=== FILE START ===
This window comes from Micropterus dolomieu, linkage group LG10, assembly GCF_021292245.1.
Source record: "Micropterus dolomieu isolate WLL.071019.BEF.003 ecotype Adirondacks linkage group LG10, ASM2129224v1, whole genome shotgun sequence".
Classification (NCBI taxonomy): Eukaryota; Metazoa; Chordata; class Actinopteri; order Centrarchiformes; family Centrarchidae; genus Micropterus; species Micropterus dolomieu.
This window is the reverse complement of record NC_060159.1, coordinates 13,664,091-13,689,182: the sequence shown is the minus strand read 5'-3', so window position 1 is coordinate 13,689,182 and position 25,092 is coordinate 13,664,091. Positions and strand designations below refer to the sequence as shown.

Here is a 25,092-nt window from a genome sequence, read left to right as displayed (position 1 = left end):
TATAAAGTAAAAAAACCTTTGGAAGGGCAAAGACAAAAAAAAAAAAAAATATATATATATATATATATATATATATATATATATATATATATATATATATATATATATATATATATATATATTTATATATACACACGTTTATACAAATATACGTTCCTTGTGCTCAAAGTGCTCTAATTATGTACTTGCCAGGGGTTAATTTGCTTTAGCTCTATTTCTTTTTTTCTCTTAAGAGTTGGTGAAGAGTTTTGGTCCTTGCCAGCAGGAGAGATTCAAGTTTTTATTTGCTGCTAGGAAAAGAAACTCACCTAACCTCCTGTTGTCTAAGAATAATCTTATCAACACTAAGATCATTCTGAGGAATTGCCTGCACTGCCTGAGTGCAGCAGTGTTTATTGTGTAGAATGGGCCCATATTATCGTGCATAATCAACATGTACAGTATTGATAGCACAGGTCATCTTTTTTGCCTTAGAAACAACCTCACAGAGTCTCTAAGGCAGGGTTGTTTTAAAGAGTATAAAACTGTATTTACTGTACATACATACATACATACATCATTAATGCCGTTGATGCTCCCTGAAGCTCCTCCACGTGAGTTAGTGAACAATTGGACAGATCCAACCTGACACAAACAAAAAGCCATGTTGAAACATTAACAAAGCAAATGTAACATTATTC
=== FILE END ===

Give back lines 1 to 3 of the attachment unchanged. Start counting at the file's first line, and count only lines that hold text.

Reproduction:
This window comes from Micropterus dolomieu, linkage group LG10, assembly GCF_021292245.1.
Source record: "Micropterus dolomieu isolate WLL.071019.BEF.003 ecotype Adirondacks linkage group LG10, ASM2129224v1, whole genome shotgun sequence".
Classification (NCBI taxonomy): Eukaryota; Metazoa; Chordata; class Actinopteri; order Centrarchiformes; family Centrarchidae; genus Micropterus; species Micropterus dolomieu.